Unhealthy households, family cultures in which workers’ compensation fraud can be a way of life and physical and mental atrophy are just some of the pitfalls that modified duty and return-to-work in general can help stave off.

“I take employees back in any capacity. So long as they can stand or sit or do something,” Ritz said. “The longer you’re sitting at home, the longer you’re disconnected. The next thing you know you’re isolated and angry with your employer.”

RiskAllStars
“Return-to-work is the only way to control the workers’ comp cost. It’s the only way,” said Coach USA’s Susan LaBar.

Whose story is it?

Managing return-to-work and nurse supervision of workers’ compensation cases also play important roles in controlling communication around the case. Return-to-work and modified duty can more quickly break that negative communication chain, roundtable participants said.

There was some disagreement among participants in the area of fraud. Some felt that workers’ compensation fraud is not as prevalent as commonly believed.

On the other hand, Coach USA’s Susan LaBar said that many cases start out with a legitimate injury but become fraudulent through extension.

“I’m talking about a process where claimants drag out the claim, treatment continues and they never come back to work,” she said.

 

Social media, as in all aspects of insurance fraud, is also playing an important role. Roundtable participants said Facebook is the first place they visit when they get a claim. Unbridled posts of personal information have become a rich library for case managers looking for indications of fraud.

“What you can assess from somebody’s home environment, their motivation, their attitude, their desire to get well or not get well is easy to do when you are looking at somebody and sitting in their home,” said participant Barb Ritz.

As daunting as co-morbidities have become, roundtable participants said that data has become a useful tool. Information about tobacco use, weight, diabetes and other complicating factors is now being used by physicians and managed care vendors to educate patients and better manage treatment.

“Education is important after an injury occurs,” said Rich Leonardo, chief sales officer for Healthcare Solutions, who also sat in on the roundtable. “The nurse is not always delivering news the patient wants to hear, so providing education on how the process is going to work is helpful.”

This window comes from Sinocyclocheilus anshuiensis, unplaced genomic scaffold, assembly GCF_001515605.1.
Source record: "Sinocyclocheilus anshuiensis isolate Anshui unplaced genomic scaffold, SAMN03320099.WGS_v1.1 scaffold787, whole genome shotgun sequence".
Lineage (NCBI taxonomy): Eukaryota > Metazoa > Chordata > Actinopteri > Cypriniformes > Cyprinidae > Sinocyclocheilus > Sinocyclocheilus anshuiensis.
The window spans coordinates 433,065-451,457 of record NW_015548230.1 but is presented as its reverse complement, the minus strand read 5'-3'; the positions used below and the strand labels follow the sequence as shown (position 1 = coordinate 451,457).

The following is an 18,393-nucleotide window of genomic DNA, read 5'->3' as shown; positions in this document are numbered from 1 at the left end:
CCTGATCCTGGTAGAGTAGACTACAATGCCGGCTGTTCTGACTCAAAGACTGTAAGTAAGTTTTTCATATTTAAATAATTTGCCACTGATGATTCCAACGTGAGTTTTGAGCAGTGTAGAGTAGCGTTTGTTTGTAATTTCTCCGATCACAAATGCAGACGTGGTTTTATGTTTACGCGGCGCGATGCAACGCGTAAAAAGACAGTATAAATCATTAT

“We’re trying to get people to ‘Know your number’, such as to know what your blood pressure and glucose levels are,” said SCS’s Christine Curtis. “If you have somebody who’s diabetic, hypertensive and overweight, that nurse can talk directly to the injured worker and say, ‘Look, I know this is a sensitive issue, but we want you to get better and we’ll work with you because improving your overall health is important to helping you recover.”

The costs of co-morbidities are pushing case managers to be more frank in patient dialogue. Information about smoking cessation programs and weight loss approaches is now more freely offered.

Managing constant change

Anyone responsible for workers’ compensation knows that medical costs have been rising for years. But medical cost is not the only factor in the case management equation that is in motion.

The pendulum swing between technology and the human touch in treating injured workers is ever in flux. Even within a single program, the decision on when it is best to apply nurse case management varies.

RiskAllStars
“It used to be that every claim went to a nurse and now the industry is more selective,” said Bunch CareSolutions’ Jean Chambers. “However, you have to be careful because sometimes it’s the ones that seem to be a simple injury that can end up being a million dollar claim.”

“Predictive analytics can be used to help organizations flag claims for case management, but the human element will never be replaced,” Leonardo concluded.

This article was produced by Healthcare Solutions and not the Risk & Insurance® editorial team.


Healthcare Solutions serves as a health services company delivering integrated solutions to the property and casualty markets, specializing in workers’ compensation and auto liability/PIP.